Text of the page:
Why these 4 areas are key in tackling COVID learning loss

'The rush to get back to normal is my greatest concern because normal was not working for hundreds of thousands of kids'
By: | December 1, 2020
(GettyImages/Laura Olivas)

Though one analysis finds COVID learning loss wasn’t as severe as expected, the absence of a large number of underrepresented students from the data has policy implications for educators, elected officials and communities, one expert says.

Most importantly, this COVID-disrupted moment presents an invaluable opportunity to transform education to make it more equitable for all students, says Aaliyah Samuel, executive vice president of government affairs & partnerships at the nonprofit testing firm, NWEA.

“I believe, now more now than ever, that what we’re seeing with learning loss and unfinished learning is an opportunity to think differently about the fundamental structure of education, to think about how do we modernize the system,” Samuel says.

Data released by NWEA Tuesday found that students in grades 3 through 8 made steady gains in reading but lost ground in math during COVID-19 school closures. Shortly after schools closed in the spring, the company had predicted much deeper learning loss.

Rethinking the school day (or night)

The shift to hybrid and online learning should encourage district educators and policymakers to consider more flexible schedules and modes of instruction post-COVID. For instance, many classes have gotten larger as they moved online, making teachers responsible for more students, Samuel says.

But districts could find teachers eager to work remotely and outside the traditional school day to accommodate students seeking an alternative schedule. For instance, this could help students who are sharing a home computer with siblings and aren’t able to log on.

Better than expected: Click on the image to read more about NWEA's research into COVID learning loss. (GettyImages/Westend61)

Better than expected: Click on the image to read more about NWEA’s research into COVID learning loss. (GettyImages/Westend61)

Administrators could also assign the most effective teachers to small groups of students who need support in specific content areas, she says.


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Policymakers should also consider allow teachers to work in multiple counties so districts could share effective teachers in high-need subjects, such as math and STEM.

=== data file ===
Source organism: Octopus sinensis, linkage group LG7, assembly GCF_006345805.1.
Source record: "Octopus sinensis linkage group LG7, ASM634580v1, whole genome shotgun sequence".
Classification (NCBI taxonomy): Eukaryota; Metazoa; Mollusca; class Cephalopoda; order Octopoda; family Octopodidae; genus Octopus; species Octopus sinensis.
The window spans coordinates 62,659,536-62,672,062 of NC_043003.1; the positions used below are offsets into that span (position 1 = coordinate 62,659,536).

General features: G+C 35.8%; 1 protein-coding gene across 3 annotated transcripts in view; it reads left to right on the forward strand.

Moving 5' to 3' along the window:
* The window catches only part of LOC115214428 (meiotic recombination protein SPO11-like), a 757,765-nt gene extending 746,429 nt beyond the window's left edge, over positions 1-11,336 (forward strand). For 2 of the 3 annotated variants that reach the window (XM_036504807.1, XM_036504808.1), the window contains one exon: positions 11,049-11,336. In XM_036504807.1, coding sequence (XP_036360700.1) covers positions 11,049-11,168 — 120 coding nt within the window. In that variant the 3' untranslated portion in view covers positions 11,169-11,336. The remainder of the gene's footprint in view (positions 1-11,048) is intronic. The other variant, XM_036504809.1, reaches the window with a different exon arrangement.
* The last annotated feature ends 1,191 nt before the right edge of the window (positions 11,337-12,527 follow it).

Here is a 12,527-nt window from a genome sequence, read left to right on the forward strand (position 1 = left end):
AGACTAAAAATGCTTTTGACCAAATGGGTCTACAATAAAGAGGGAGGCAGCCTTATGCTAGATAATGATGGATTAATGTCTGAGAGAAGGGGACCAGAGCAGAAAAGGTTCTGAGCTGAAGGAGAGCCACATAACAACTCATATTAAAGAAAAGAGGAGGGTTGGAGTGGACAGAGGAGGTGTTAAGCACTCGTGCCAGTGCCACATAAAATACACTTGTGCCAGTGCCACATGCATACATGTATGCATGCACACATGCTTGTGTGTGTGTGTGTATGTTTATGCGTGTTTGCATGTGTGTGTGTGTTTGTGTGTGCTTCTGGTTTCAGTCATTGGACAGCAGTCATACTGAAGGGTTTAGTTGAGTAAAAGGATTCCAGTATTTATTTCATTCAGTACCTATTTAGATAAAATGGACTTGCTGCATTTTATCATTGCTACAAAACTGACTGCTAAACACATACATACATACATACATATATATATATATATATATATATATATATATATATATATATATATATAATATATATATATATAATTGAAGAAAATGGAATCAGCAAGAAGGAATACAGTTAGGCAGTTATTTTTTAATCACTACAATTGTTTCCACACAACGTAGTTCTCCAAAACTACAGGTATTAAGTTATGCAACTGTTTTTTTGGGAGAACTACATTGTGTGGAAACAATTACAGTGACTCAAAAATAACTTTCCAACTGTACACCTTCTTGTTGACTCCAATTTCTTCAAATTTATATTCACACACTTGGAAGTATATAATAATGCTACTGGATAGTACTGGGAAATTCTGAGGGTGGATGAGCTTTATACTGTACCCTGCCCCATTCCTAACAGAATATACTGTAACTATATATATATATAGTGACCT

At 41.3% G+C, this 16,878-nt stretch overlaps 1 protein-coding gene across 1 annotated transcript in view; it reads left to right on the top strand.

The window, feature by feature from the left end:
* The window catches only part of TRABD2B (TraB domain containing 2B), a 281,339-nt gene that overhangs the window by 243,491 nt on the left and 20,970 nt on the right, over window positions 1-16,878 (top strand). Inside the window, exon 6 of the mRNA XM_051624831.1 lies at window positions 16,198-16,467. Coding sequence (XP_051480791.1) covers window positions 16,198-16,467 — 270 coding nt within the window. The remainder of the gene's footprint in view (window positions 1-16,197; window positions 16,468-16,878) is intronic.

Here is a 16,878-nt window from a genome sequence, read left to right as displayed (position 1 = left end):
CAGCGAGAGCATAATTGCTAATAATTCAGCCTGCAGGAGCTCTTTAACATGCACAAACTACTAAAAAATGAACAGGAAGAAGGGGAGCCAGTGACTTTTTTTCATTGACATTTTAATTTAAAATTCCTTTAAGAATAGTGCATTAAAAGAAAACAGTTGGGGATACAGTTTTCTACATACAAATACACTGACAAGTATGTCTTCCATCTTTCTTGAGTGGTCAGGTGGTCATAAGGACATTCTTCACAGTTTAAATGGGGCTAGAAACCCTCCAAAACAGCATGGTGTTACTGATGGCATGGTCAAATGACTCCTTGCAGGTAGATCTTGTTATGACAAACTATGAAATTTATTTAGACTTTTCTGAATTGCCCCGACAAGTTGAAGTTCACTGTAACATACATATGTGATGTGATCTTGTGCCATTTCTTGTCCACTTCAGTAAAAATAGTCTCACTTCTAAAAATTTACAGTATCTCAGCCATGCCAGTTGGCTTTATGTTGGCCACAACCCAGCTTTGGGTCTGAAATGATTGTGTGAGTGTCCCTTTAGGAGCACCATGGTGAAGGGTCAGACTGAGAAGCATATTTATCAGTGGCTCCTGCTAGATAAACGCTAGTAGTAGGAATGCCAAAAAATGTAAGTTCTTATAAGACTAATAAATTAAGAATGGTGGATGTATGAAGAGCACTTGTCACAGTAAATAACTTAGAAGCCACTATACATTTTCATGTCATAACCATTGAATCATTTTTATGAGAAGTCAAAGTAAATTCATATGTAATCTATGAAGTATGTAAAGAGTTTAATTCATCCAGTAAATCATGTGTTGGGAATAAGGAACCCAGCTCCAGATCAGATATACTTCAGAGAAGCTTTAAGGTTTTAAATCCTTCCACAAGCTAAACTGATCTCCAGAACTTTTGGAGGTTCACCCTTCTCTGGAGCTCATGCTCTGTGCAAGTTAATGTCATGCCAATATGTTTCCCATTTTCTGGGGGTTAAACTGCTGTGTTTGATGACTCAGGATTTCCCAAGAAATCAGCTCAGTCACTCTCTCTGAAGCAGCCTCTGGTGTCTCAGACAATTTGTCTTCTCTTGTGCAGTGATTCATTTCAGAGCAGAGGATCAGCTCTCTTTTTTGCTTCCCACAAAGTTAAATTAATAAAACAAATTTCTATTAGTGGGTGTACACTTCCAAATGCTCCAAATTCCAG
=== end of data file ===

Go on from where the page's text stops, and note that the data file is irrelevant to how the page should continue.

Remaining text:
“The rush to get back to normal is my greatest concern because normal was not working for hundreds of thousands of kids,” she says. “Let’s build back better. Let’s rebuild this thing in a different way.”

Reaching out to the community

Samuel encourages more districts to adopt a community schools model in which administrators partner with community organizations to provide services and activities beyond the classroom.

This is particularly critical for the many districts facing budget constraints post-COVID.

Innovative assessments

In the coming years, it will also be important to track student growth, along with proficiency, as kids catch up from unfinished learning resulting from school closures, she says.

This will also require more innovative assessments that provide teachers with more real-time data about students progress so educators can offer quick interventions when gaps are identified, she says.


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“Who we assess and how we assess them tells us who we value,” Samuel says. 

Strategic policy decisions

To make the education system more equitable post-COVID, NWEA also recommends:

  • Continue federal and state funding to address long-term impacts of COVID: The safe return to classrooms and the additional educational and social-emotional interventions needed for recovery all require additional funds.
  • Transparency in data reporting to target resources to students most in need: Data on students’ opportunity to learn, academic achievement, and social and emotional wellbeing will provide important insights into helping students recover. Data should be broken out to show differences for students of color, English Learners, students with disabilities, and students from low-income families.
  • Equitable access to high-quality math instruction: NWEA math expert Ted Coe encourages educators to focus on packing, rather than unpacking, standards. This will allow educators to figure out how students are thinking about math rather than how well they do math procedures. Powerful student thinking will be much longer lasting and flexible even if results are less immediately evident.

“We need to be thinking about this as a game of chess, not checkers, because we have to be strategic with we every move we make right now,” Samuel says. “There will be unintended consequences—positive and negative three to five years down the line. This is not going to be a one- or two-year fix.”